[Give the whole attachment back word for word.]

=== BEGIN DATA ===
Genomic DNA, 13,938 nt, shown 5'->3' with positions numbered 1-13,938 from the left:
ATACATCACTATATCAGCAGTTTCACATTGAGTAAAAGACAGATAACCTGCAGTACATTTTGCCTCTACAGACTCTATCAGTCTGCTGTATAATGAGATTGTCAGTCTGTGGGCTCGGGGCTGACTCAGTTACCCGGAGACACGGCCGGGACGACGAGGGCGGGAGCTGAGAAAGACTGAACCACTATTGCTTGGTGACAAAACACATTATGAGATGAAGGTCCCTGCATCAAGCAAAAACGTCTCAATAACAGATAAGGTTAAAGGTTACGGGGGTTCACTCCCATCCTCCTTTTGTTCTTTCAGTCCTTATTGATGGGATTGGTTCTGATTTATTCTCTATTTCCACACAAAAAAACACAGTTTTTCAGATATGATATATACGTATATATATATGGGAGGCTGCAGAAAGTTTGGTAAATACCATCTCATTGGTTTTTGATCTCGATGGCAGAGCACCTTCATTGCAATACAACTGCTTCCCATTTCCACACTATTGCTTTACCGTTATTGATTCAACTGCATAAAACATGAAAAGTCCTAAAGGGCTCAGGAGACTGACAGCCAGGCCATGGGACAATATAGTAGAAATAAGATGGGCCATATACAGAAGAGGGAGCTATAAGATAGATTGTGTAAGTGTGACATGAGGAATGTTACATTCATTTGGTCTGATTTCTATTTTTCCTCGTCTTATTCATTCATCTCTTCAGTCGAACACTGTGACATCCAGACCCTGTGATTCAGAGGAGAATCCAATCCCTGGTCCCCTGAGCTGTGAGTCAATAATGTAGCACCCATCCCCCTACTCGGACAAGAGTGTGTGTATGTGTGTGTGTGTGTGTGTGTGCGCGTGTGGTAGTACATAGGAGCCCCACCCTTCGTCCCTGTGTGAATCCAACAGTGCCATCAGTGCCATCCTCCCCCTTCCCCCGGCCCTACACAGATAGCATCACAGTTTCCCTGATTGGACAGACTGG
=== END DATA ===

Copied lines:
Genomic DNA, 13,938 nt, shown 5'->3' with positions numbered 1-13,938 from the left:
ATACATCACTATATCAGCAGTTTCACATTGAGTAAAAGACAGATAACCTGCAGTACATTTTGCCTCTACAGACTCTATCAGTCTGCTGTATAATGAGATTGTCAGTCTGTGGGCTCGGGGCTGACTCAGTTACCCGGAGACACGGCCGGGACGACGAGGGCGGGAGCTGAGAAAGACTGAACCACTATTGCTTGGTGACAAAACACATTATGAGATGAAGGTCCCTGCATCAAGCAAAAACGTCTCAATAACAGATAAGGTTAAAGGTTACGGGGGTTCACTCCCATCCTCCTTTTGTTCTTTCAGTCCTTATTGATGGGATTGGTTCTGATTTATTCTCTATTTCCACACAAAAAAACACAGTTTTTCAGATATGATATATACGTATATATATATGGGAGGCTGCAGAAAGTTTGGTAAATACCATCTCATTGGTTTTTGATCTCGATGGCAGAGCACCTTCATTGCAATACAACTGCTTCCCATTTCCACACTATTGCTTTACCGTTATTGATTCAACTGCATAAAACATGAAAAGTCCTAAAGGGCTCAGGAGACTGACAGCCAGGCCATGGGACAATATAGTAGAAATAAGATGGGCCATATACAGAAGAGGGAGCTATAAGATAGATTGTGTAAGTGTGACATGAGGAATGTTACATTCATTTGGTCTGATTTCTATTTTTCCTCGTCTTATTCATTCATCTCTTCAGTCGAACACTGTGACATCCAGACCCTGTGATTCAGAGGAGAATCCAATCCCTGGTCCCCTGAGCTGTGAGTCAATAATGTAGCACCCATCCCCCTACTCGGACAAGAGTGTGTGTATGTGTGTGTGTGTGTGTGTGTGCGCGTGTGGTAGTACATAGGAGCCCCACCCTTCGTCCCTGTGTGAATCCAACAGTGCCATCAGTGCCATCCTCCCCCTTCCCCCGGCCCTACACAGATAGCATCACAGTTTCCCTGATTGGACAGACTGG